Henri Maillardet was indeed a Swiss mechanician of the 18th century who worked in London producing clocks and other mechanisms. He spent a period of time in the shops of Pierre Jaquet-Droz, who was in the business of producing automata that could write and draw. It is believed that Maillardet built this Automaton around 1800. He made only one other Automaton that could write; it wrote in Chinese and was made for the Emperor of China as a gift from King George III of England.
The Franklin Institute's Automaton has the largest "memory" of any such machine ever constructed—four drawings and three poems (two in French and one in English). Maillardet achieved this by placing the driving machinery in a large chest that forms the base of the machine, rather than in the Automaton's body.
The memory is contained in the "cams," or the brass disks seen below (left). As the cams are turned by the clockwork motor, (below right) three steel fingers follow their irregular edges. The fingers translate the movements of the cams into side to side, front and back, and up and down movements of the doll's writing hand through a complex system of levers and rods that produce the markings on paper.
According to Penniman's research, Maillardet exhibited his Automaton throughout England, essentially as a performer at fairs and trade shows. The Institute's Automaton seems to have toured the continent of Europe, reaching as far east as St. Petersburg, Russia. After 1833, it is not known what became of the machine until its appearance in Philadelphia. Some think it possible that P.T. Barnum brought the machine to the United States; he knew Maelzel and may have purchased a number of mechanical objects through him. Barnum placed these wonders—including automata—in his museums, one of which was established at Seventh and Chestnut Streets in Philadelphia and another in New York City. Both museums were ultimately destroyed by fire—one of which may have been the fire that left Maillardet's Automaton in need of such repair.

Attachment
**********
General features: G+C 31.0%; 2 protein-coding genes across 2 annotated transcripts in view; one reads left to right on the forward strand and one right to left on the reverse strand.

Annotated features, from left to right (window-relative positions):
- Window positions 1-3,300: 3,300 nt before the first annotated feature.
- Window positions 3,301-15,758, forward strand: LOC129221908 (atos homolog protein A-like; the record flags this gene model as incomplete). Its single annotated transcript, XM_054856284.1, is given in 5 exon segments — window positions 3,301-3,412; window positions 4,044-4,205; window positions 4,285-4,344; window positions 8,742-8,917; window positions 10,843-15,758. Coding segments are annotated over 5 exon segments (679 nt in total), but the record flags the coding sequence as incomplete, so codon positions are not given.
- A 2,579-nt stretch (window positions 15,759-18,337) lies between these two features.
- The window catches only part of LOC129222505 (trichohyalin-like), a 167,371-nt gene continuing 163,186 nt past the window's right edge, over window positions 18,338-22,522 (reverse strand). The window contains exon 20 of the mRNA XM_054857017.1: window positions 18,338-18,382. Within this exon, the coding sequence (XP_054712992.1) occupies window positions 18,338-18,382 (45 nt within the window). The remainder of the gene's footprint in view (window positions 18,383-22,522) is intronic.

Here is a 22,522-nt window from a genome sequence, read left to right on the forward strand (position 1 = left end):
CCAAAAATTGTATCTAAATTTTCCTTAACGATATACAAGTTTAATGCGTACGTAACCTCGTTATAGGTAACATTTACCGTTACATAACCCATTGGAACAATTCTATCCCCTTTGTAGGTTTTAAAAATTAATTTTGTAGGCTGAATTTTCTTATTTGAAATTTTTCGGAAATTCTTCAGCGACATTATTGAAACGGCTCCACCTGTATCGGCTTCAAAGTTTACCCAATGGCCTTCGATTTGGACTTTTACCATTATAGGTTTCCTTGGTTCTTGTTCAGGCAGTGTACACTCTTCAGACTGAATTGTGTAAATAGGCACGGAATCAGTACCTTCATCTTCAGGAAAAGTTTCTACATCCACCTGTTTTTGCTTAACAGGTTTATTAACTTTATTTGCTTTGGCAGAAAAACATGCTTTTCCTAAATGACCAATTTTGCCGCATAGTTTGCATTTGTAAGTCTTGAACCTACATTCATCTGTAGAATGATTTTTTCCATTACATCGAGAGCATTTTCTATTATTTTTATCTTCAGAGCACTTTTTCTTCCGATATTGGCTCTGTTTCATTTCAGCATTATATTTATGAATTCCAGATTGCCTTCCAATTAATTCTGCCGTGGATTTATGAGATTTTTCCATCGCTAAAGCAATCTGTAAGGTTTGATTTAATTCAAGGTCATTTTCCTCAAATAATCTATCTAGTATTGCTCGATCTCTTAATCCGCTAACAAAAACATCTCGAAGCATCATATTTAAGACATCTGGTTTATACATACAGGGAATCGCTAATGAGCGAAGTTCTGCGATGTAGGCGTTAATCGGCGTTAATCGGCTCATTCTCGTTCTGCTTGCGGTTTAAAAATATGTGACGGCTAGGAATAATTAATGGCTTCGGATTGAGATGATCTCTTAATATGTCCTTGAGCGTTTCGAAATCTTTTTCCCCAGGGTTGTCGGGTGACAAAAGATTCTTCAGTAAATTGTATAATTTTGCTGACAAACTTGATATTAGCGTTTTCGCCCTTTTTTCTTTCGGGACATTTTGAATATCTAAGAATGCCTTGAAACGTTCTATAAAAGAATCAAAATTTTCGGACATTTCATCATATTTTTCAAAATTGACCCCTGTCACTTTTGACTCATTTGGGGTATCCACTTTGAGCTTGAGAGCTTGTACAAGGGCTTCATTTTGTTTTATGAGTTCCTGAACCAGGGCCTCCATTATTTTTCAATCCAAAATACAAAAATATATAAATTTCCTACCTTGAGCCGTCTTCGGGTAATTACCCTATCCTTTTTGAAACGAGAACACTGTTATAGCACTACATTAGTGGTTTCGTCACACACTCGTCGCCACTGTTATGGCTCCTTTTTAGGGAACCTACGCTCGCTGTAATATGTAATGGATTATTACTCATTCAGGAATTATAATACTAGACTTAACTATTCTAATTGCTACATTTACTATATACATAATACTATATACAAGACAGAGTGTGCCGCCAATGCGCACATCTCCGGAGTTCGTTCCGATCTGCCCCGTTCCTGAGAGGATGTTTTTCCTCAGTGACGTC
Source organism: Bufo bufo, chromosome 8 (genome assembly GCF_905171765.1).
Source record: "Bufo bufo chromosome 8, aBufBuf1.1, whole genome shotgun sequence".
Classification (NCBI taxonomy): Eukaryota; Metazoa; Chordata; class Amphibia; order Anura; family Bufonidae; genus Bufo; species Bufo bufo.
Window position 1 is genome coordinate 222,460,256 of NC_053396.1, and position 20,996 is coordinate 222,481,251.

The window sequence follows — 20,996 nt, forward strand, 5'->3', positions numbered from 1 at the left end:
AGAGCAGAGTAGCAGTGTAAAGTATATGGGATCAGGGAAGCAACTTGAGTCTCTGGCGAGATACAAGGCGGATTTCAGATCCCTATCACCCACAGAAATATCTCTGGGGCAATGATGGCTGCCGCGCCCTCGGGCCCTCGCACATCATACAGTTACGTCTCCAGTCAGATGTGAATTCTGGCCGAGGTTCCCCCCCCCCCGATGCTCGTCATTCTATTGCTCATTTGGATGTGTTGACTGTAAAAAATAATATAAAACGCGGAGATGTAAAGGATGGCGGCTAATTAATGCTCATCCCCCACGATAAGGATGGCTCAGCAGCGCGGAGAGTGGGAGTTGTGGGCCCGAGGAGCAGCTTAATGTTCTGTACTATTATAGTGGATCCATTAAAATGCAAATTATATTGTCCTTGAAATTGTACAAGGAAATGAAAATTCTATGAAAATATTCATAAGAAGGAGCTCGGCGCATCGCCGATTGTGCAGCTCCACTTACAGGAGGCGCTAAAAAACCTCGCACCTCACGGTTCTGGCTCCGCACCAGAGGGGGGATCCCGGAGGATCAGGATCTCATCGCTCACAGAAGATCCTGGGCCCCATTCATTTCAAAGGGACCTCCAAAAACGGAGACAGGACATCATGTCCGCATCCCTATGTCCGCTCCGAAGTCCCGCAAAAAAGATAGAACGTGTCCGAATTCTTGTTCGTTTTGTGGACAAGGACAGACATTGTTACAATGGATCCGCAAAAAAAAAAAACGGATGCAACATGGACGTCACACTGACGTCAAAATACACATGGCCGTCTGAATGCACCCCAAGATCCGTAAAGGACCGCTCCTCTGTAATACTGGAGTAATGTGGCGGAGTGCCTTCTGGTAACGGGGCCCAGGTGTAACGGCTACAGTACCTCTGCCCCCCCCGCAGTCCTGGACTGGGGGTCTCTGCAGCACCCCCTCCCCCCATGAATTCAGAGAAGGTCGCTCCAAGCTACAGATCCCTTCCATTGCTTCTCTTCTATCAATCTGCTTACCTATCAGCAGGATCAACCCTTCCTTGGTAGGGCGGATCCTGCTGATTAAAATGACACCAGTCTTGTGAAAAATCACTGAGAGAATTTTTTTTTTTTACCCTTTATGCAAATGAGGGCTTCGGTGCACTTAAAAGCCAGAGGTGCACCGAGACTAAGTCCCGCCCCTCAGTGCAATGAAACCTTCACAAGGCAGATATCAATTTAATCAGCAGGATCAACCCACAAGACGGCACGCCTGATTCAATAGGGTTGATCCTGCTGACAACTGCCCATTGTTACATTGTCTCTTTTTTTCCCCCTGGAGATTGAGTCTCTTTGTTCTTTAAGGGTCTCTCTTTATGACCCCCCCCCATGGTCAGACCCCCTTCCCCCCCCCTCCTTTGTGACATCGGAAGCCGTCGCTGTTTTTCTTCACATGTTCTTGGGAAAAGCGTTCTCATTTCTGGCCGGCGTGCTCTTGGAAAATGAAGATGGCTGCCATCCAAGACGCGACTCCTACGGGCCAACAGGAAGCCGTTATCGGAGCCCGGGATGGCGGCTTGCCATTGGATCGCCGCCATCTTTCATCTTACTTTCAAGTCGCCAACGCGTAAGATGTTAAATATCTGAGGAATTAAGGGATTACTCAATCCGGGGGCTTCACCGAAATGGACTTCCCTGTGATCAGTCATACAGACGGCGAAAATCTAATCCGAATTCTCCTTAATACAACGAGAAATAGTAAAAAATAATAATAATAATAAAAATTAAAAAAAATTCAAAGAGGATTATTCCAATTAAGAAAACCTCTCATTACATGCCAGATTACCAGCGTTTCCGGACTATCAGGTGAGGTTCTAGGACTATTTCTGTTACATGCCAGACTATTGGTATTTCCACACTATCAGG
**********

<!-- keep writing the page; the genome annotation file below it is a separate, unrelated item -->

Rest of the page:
How the Automaton got to Philadelphia and into the possession of the Brock family (who understood the machine had been built by Johann Maelzel) is open to conjecture as is its near destruction in a fire. The Automaton was donated, in shambles, to The Franklin Institute in 1928 where it was restored by Charles Roberts, a talented mechanic on the Institute staff. Without any blueprints or designer's notes, his efforts at restoration relied upon his own personal knowledge of how mechanical objects function. Roberts was ultimately able to place the Maillardet Automaton on exhibit in working order. Subsequent repairs were undertaken by Joseph Balt in the late 1970s. Balt completely disassembled the machine, made needed adjustments and replaced worn gears and other parts. Balt's work and analysis of the engineering details of the Automaton were essential to the repair and maintenance work undertaken in 2007 by Andrew Baron, an exceptionally talented mechanician, along with Penniman. Baron and Penniman believe that the motions of the head and movement of the eyes were very likely more humanoid when Maillardet built the machine, and are still working to improve those motions.
In 2007, the Maillardet Automaton was placed on display as the centerpiece of a then-new exhibition at The Franklin Institute entitled Amazing Machine. Today, the curatorial staff takes it out of its enclosed glass case to test and run quarterly.
Note: The objects pictured above are part of The Franklin Institute's protected collection of objects. The images are © The Franklin Institute. All rights are reserved.